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When a Loved One Experiences a Faith Crisis

When a Loved One Experiences a Faith Crisis

Religion is a part of our culture and our identity, both individually and as a society. Sometimes, however, a person experiences a faith crisis (sometimes referred to as a faith transition) and chooses a different path. Studies show that 28% of Americans change their religious preference at least once in their lives, and the number continues to grow. This is an issue that hits the hearts and homes of many in our community, and can unfortunately be a source of great pain, confusion, and potential conflict in families. Here are some strategies to handle a faith transition of a loved one:

1) Respect Their decision

Someone may grow up in a religious home or community, but ultimately every person must choose his/ her own path, and we as loved ones must respect that decision. This is not a time to preach, but instead to listen to and validate the feelings of a loved one who is transitioning to a different belief system. This can be hard for parents, as they naturally want their children to practice what they know or believe to true. In this case, parents need to discern how much they should get involved based upon the age of the child. For example, a couple may try to gently persuade a 12 year old to go to Church, but may need to step back from trying to influence their adult child about his/her religious preference.

It can be particularly painful when a spouse experiences a faith crisis, as the believing husband or wife had completely different expectations about how their lives would turn out. Though this can create uncertainty, it is possible for a couple to successfully navigate a faith transition and remain committed and loyal to one another.

Religious leaders are calling for members of their congregations to show love and respect for those who undergo a faith change. In a recent General Conference address, Dieter Uchtdorf of the Church of Jesus Christ of Latter-day Saints said, “it may break our hearts when [a loved one’s] journey takes them away from the Church we love, but we honor their right to worship… according to the dictates of their own conscience.” Now is the time to practice radical compassion and show respect to those even with whom we disagree.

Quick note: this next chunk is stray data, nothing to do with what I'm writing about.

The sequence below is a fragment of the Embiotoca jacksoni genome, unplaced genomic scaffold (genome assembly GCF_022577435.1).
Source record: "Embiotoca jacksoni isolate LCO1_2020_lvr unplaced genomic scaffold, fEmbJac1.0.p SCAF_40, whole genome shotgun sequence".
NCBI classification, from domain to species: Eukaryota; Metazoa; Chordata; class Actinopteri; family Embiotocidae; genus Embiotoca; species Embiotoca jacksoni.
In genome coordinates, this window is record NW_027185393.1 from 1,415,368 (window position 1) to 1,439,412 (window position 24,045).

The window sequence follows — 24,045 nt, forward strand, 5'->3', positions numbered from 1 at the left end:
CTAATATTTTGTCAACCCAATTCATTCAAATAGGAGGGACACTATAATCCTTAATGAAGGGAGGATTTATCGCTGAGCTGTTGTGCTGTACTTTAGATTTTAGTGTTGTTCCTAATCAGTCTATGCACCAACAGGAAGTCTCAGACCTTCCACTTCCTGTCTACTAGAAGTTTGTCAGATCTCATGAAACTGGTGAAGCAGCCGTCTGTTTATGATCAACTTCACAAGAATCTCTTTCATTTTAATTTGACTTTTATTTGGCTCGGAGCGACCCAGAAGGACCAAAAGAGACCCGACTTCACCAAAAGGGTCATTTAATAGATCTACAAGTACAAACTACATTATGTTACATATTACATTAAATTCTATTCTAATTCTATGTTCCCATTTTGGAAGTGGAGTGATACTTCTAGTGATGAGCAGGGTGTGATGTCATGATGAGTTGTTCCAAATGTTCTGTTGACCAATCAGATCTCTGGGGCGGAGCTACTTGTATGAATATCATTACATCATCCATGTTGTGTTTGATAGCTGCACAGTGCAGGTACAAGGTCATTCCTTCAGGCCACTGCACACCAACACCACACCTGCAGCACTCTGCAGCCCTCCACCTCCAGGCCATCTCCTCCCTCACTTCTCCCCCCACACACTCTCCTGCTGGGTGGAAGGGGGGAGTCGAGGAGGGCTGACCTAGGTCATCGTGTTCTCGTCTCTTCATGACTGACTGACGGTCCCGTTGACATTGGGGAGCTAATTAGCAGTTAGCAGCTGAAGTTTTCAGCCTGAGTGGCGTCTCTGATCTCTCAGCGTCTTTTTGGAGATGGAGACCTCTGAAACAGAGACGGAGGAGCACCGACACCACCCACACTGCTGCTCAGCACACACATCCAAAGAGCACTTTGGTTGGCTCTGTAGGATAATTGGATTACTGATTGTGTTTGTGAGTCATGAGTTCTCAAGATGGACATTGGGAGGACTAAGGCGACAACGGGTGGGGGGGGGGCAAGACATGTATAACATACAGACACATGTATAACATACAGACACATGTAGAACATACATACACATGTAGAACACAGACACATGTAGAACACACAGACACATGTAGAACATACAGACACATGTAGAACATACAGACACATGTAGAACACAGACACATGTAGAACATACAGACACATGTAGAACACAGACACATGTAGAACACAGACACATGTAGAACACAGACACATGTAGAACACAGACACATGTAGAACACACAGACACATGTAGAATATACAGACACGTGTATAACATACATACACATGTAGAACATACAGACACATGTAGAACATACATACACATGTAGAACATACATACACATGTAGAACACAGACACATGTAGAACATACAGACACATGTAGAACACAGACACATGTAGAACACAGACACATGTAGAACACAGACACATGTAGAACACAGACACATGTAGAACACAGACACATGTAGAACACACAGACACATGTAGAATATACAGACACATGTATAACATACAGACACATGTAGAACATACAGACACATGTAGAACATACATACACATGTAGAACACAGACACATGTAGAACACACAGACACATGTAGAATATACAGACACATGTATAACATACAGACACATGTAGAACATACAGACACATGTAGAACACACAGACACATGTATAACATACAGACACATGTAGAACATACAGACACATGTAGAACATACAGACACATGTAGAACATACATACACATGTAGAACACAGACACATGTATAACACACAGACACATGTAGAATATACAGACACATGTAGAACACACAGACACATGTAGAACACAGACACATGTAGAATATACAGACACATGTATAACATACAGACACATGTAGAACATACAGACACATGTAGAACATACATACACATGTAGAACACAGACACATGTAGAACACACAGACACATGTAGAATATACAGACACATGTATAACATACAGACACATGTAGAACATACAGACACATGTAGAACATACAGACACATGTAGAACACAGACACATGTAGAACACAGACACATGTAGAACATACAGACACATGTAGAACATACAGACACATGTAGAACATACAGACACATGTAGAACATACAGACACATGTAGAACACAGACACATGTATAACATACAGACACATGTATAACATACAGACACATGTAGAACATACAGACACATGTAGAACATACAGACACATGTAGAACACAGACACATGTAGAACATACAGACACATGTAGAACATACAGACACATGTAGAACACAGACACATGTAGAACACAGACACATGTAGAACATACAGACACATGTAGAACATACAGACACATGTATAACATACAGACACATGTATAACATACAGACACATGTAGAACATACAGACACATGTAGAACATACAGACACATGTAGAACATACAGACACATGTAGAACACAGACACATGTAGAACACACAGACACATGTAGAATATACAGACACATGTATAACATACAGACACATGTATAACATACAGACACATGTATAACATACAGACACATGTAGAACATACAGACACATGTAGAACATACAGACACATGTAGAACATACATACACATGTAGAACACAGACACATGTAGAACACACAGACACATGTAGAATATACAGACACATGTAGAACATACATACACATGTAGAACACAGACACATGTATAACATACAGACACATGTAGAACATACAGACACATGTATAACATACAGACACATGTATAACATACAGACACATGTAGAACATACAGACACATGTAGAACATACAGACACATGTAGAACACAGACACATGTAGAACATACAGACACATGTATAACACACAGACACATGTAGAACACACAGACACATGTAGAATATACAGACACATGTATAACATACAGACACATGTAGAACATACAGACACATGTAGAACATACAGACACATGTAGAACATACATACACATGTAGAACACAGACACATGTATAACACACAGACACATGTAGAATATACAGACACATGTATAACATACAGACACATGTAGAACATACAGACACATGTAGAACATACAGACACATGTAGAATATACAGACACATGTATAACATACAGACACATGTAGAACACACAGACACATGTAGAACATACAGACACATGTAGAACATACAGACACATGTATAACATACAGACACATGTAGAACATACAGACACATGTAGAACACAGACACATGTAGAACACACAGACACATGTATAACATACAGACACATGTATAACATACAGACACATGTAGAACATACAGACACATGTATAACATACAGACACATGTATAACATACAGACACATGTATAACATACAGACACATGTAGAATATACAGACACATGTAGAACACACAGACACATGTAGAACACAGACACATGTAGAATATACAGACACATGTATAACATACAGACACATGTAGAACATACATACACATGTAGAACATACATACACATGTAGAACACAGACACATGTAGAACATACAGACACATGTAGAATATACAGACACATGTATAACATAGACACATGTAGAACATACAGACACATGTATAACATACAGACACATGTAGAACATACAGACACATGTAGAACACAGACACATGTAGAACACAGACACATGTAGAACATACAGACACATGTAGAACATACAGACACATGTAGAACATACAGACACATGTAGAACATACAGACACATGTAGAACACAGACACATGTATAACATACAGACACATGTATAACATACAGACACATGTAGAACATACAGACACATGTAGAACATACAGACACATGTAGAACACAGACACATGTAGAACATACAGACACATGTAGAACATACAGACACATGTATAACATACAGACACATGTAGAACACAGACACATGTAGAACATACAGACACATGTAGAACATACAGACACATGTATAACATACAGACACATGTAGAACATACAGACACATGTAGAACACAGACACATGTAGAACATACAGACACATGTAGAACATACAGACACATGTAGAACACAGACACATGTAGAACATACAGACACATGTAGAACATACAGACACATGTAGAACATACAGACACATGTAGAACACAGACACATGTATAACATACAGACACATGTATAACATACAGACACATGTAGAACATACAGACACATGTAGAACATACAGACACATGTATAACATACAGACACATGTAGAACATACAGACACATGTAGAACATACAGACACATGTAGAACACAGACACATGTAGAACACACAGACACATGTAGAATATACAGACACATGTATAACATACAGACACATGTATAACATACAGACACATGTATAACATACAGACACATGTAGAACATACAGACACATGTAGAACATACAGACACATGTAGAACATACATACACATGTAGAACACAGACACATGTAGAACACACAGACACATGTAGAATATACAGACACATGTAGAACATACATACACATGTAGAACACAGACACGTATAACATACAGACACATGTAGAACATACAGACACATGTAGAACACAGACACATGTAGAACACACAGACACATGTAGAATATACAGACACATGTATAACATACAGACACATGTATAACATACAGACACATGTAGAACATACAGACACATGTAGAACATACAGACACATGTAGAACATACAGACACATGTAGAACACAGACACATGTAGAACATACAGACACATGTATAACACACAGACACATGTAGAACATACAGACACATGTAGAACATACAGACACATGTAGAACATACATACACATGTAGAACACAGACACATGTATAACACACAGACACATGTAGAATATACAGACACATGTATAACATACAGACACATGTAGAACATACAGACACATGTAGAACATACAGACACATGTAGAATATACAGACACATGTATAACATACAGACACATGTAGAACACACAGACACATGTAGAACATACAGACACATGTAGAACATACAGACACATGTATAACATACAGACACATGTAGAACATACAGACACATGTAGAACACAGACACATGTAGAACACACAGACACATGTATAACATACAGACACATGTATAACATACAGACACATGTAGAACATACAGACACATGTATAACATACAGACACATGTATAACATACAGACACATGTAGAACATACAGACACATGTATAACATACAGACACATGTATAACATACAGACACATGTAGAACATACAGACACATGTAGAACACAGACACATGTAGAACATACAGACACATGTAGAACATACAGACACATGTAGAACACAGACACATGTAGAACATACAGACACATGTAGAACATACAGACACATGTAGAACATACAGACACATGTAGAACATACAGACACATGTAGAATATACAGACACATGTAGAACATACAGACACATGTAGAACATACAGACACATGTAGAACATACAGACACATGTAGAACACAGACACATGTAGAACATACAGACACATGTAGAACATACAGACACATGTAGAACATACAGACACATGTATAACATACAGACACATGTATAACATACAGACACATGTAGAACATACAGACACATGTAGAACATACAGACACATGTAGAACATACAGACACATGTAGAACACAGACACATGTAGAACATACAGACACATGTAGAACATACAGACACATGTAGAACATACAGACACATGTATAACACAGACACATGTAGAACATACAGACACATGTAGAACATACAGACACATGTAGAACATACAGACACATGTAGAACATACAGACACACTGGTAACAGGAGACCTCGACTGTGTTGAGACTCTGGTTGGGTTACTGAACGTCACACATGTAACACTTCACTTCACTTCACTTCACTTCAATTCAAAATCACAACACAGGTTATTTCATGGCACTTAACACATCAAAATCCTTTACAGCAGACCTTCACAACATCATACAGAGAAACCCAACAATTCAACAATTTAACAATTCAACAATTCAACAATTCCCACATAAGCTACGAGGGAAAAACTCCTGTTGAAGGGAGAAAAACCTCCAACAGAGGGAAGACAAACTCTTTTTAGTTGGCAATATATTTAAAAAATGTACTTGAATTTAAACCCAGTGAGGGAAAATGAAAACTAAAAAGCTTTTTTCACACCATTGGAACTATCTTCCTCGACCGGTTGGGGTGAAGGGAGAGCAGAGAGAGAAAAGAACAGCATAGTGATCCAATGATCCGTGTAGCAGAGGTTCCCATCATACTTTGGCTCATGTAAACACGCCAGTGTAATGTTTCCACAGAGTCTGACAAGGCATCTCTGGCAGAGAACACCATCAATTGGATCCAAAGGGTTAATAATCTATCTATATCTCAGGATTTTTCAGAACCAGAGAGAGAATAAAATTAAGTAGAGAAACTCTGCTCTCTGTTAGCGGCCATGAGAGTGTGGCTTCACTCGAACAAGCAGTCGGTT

2) Allow yourself to grieve

Faith crises and transitions can be very painful for both sides. If your family member or close friend has decided to take a different path, allow yourself to acknowledge that you are disappointed, even heartbroken. We tend to think of grieving mainly in regards to death, but a faith change is certainly a time to experience a grief.

We also should avoid trying to pinpoint the exact reason why someone chooses to leave. Some may think that identifying the “problem” will help clarify the situation and create more understanding and less pain, but that’s usually not the case. Refrain from judgmental thought patterns such as “He was lazy,” or “she must have sinned” to try to explain the faith transition; instead focus on respecting the person and honoring your own grief.

3) Trust the Connection

Any deep and meaningful relationship will experience hardships that can only be overcome by strong emotional bonds and commitment. A faith crisis may be quite unexpected, but a couple or family can get through it by trusting the connection in their relationship. This can be difficult due to the many social and cultural implications of a strongly faith-based community. For example, questions of baptism, marriage, and communion will certainly affect a family where someone has undergone a faith transition. However, exercising trust in the relationship connection can help everyone. A person’s faith does not need to be the basis of a relationship, and we can love people despite our differences in belief.

4) Stay Firm in your Faith

A faith transition can be complicated by competing belief systems. Both sides may be using arguments or literature to try to persuade the other to see things their way. This is difficult, as everyone has an inherent desire to be heard and to be valued. However, you don’t need to let a loved one’s faith crisis cause you to have one of your own. Just as you respect the faith choices of a family member or friend , it’s only fair for you to expect the same of them. Stay firm and committed to your beliefs. Seek support from your own faith community. Continue to engage in your own religious traditions and practices.

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